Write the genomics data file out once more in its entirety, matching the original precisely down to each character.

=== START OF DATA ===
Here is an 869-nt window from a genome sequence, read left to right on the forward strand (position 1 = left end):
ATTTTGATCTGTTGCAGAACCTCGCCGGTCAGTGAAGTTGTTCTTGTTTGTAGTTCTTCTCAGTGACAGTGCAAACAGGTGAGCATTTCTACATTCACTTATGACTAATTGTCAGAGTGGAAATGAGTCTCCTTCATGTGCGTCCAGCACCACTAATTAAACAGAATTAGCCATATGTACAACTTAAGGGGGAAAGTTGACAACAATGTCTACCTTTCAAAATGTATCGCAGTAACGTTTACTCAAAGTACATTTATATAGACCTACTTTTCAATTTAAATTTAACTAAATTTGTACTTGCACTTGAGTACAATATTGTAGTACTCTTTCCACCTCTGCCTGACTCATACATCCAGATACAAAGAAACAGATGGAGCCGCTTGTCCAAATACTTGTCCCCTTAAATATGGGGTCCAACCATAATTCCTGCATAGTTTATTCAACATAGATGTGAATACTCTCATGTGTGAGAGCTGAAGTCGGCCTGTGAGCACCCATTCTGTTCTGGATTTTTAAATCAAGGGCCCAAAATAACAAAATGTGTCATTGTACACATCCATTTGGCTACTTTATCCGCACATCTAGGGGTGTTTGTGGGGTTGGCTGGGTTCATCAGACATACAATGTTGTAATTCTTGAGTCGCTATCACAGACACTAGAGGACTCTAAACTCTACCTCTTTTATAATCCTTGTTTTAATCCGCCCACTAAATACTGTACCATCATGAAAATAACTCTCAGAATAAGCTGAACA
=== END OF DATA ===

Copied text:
Here is an 869-nt window from a genome sequence, read left to right on the forward strand (position 1 = left end):
ATTTTGATCTGTTGCAGAACCTCGCCGGTCAGTGAAGTTGTTCTTGTTTGTAGTTCTTCTCAGTGACAGTGCAAACAGGTGAGCATTTCTACATTCACTTATGACTAATTGTCAGAGTGGAAATGAGTCTCCTTCATGTGCGTCCAGCACCACTAATTAAACAGAATTAGCCATATGTACAACTTAAGGGGGAAAGTTGACAACAATGTCTACCTTTCAAAATGTATCGCAGTAACGTTTACTCAAAGTACATTTATATAGACCTACTTTTCAATTTAAATTTAACTAAATTTGTACTTGCACTTGAGTACAATATTGTAGTACTCTTTCCACCTCTGCCTGACTCATACATCCAGATACAAAGAAACAGATGGAGCCGCTTGTCCAAATACTTGTCCCCTTAAATATGGGGTCCAACCATAATTCCTGCATAGTTTATTCAACATAGATGTGAATACTCTCATGTGTGAGAGCTGAAGTCGGCCTGTGAGCACCCATTCTGTTCTGGATTTTTAAATCAAGGGCCCAAAATAACAAAATGTGTCATTGTACACATCCATTTGGCTACTTTATCCGCACATCTAGGGGTGTTTGTGGGGTTGGCTGGGTTCATCAGACATACAATGTTGTAATTCTTGAGTCGCTATCACAGACACTAGAGGACTCTAAACTCTACCTCTTTTATAATCCTTGTTTTAATCCGCCCACTAAATACTGTACCATCATGAAAATAACTCTCAGAATAAGCTGAACA